A Love Letter to Death Stranding’s Truck

Hart Crompton
4 min readNov 2, 2020


The first several hours of Death Stranding have you (as Norman Reedus (as Sam Porter Bridges)) delivering dozens if not hundreds of kilos of packages on foot through a ghost-infested wasteland. Your shoes are wearing out, you’re forcing Sam to jack-hammer six bottles of Monster Energy to stay awake, you’re tumbling off a cliff and watching all your precious packages scatter to the winds. It is rough. It is so rough that once you finally unlock the privilege of constructing your own trucks you will feel like the god of this Icelandic nightmare. From the high perch of the driver’s seat you WILL ensure people get their pizzas on time.

The distinct beauty of this truck is that it behaves very much like a truck. It is not the horse from Skyrim, capable of standing perpendicular to ninety-degree cliffs. It does not have the impossible-road-hugging-silkiness of Forza Horizon 4’s Toyota #1 T100 Baja Truck. In Death Stranding, your truck is a Real truck. It is powerful, but it has limits that you must respect (or rather, you will respect them after cratering into a ravine that you naively tried to shortcut over). From beginning to end, Death Stranding is a game about overcoming struggle, not removing it entirely. The Death Stranding truck (henceforth DST) allows massive, speedy deliveries, but you forgo nimbleness and manoeuvrability until you obtain intimate knowledge of its behaviour.

In appearance, it’s a bit like a lifted UPS truck. It has a large cab, covered bed, and bulbous curves. With the press of the X button, it can do a little hop. It does a cool stilt-leg thing when driving through deep water that keeps the chassis from getting wet. Press in the left stick and its electric-engine offers up a hefty speed boost. While you can (and I did) construct highways across the leftovers of the United States, the real beauty is found in taking your DST off-road. The DST was custom built for the end of the world. It can go up nearly any incline, but it will tumble if you make one wrong move. With enough persistence, it has the power to let you get yourself into deep, deep trouble when you lose traction and start sideways-sliding downhill towards a terrorist outpost.

You will get yourself high-centred on some basalt pillar or outcropping. Any other truck, and that’d be it. With the DST, you can wiggle and writhe, using the hop function to bop the vehicle up and over the obstacle. Passes that seem far too narrow can be overcome by preemptively jumping into them such that half your wheels are riding on the rocky incline while the others spin through mud. Under the hood (the metaphorical game hood anyway), I could almost swear that hopping briefly modifies the DST’s hit box. Sometimes I’d jump over rocks I know that I had no chance of clearing. The DST rewards speed. On flat ground it simply will not tip over no matter how hard you try. Taking sharp turns with five-hundred kilos of painkillers at max speed will make you feel like you are in a crossover training course for USPS and stunt drivers. Going downhill, it turns into a bobsled capable of great speed but with a razor thin margin for error.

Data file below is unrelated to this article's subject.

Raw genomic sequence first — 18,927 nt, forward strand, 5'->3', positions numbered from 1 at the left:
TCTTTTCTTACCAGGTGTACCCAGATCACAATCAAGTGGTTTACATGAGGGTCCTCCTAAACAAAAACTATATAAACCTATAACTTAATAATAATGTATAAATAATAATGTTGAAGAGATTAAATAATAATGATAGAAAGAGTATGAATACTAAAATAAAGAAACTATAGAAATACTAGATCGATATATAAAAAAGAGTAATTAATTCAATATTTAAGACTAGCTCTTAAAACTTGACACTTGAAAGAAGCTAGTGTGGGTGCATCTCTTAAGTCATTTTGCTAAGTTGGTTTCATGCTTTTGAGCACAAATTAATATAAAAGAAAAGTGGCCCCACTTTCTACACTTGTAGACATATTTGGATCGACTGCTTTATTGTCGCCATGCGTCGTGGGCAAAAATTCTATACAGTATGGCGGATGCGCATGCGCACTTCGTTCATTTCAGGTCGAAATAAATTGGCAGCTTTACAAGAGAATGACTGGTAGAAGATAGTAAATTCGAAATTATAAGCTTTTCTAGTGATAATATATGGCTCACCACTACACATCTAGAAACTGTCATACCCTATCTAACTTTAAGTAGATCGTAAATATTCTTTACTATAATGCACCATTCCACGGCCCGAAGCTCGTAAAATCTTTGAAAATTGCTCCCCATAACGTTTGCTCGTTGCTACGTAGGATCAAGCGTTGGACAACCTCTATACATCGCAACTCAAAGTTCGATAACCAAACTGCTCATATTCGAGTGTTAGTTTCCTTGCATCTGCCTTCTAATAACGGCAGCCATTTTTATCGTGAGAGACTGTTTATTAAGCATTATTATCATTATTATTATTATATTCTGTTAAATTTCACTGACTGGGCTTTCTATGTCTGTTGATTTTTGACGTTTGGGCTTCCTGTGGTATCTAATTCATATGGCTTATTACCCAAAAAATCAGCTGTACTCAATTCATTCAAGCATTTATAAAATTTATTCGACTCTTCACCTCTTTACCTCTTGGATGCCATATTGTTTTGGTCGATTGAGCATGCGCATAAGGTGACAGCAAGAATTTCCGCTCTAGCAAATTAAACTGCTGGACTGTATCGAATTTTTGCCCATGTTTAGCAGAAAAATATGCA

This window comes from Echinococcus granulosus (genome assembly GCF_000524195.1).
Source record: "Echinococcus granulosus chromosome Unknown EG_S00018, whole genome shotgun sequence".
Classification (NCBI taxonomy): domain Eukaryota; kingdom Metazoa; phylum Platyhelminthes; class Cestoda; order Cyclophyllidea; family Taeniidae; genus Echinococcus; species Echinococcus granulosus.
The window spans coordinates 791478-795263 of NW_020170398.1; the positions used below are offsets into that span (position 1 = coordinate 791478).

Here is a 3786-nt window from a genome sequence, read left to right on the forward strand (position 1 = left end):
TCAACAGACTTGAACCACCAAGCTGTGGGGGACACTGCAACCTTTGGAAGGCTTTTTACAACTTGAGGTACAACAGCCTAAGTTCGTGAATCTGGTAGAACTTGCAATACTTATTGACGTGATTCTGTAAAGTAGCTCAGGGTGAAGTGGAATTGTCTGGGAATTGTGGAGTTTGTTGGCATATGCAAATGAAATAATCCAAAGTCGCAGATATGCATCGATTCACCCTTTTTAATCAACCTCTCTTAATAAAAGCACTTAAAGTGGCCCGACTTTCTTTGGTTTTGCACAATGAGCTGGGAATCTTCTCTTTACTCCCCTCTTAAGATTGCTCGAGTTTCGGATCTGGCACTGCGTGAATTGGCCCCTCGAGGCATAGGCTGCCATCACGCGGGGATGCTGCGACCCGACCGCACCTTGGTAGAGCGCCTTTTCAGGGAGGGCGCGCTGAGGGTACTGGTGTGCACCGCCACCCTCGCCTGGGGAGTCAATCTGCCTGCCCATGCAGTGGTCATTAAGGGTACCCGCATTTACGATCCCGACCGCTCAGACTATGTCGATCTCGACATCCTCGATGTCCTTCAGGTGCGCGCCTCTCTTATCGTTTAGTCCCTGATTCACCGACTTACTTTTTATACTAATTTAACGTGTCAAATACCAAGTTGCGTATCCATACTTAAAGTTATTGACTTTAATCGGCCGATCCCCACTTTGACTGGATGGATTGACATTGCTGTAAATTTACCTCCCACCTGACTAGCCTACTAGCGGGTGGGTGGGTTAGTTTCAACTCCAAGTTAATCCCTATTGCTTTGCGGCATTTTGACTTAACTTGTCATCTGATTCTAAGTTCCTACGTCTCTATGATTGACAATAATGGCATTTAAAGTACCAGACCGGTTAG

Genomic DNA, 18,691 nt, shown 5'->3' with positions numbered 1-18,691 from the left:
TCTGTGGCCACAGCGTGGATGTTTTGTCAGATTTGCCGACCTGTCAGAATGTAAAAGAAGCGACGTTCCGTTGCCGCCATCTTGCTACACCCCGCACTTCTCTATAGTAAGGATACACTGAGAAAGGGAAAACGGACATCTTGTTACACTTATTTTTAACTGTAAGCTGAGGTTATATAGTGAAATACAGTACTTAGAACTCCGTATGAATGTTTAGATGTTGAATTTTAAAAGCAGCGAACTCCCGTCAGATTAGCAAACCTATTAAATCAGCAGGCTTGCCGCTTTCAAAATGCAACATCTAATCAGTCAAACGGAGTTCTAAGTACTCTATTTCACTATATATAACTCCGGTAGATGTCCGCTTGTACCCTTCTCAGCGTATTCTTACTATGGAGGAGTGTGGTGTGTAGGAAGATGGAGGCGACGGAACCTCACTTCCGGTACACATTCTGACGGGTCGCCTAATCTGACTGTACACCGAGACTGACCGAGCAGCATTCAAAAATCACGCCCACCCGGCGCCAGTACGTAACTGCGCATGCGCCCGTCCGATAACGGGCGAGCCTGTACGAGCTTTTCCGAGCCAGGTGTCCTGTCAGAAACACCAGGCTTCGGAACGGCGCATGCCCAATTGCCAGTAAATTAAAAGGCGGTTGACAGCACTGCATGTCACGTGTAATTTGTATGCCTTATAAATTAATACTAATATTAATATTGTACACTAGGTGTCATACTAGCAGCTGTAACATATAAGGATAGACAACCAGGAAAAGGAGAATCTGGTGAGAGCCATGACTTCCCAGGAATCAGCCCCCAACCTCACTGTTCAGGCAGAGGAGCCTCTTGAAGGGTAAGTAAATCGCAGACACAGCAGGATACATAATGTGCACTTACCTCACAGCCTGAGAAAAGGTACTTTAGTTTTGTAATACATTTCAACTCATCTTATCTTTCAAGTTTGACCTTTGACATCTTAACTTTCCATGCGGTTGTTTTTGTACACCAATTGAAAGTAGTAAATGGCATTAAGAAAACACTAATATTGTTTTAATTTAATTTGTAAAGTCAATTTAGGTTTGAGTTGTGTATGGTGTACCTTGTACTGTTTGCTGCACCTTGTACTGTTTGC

With a combination of hops, spins, slides, stops, and starts you can mount any hill. I took it as a challenge. Paths that were clearly designed for hiking — narrow, plenty of switchbacks, unreasonably steep — became courses that, with practice, I could drive up with my eyes closed. Punch it to the boulder, take a sharp right, flip a U-turn around the rock, drop down into the stream bed, climb slow and straight to the pass, hop to get the front wheels in and gun it to the drop-off point. Coming back down: reverse hard the second your tires clear the rocks, jerk the wheel to the left, use the boulder to stop, follow the foot path, hop down several berms and recharge by the creek.

The DST has the necessary complexity to give the thrill of mastery without being a full on simulation. I’ve seen people say that the vehicles in Death Stranding “feel bad” or “suck”. These people are wrong. I will, in full knowledge of how absurd this sounds, invoke my authority on the topic of off-road vehicle feel. Every vehicle I have ever driven I have taken off-road: 1995 Isuzu Trooper, 1998 Ford Ranger, 1995 Jeep Wrangler, Mid 2000s Subaru Outback and Forester, a rented BMW M3, Hyundai Sonata, a Specialized Triathlon bicycle, a Quintana Roo triathlon bicycle, my boss’s Specialized downhill bicycle, a (now totalled) vintage Urago bicycle. Most importantly, I have worked on a ranch and driven a Husqvarna HUV4414 Utility Vehicle. I know how vehicles feel off-road. I know which ones feel “good”. Understand that when I say I would pay good money for a DST I mean it. I would drive it to Idaho, tool around in Craters of the Moon National Monument, drive it into — and then out of — Bruneau Canyon, and finally use it to clear the old logging trail behind my not-grandmother’s ranch.

The DST is at times clunky and janky, but only ever in ways that lend it personality and demand your attention. Master it, and you will summit the world.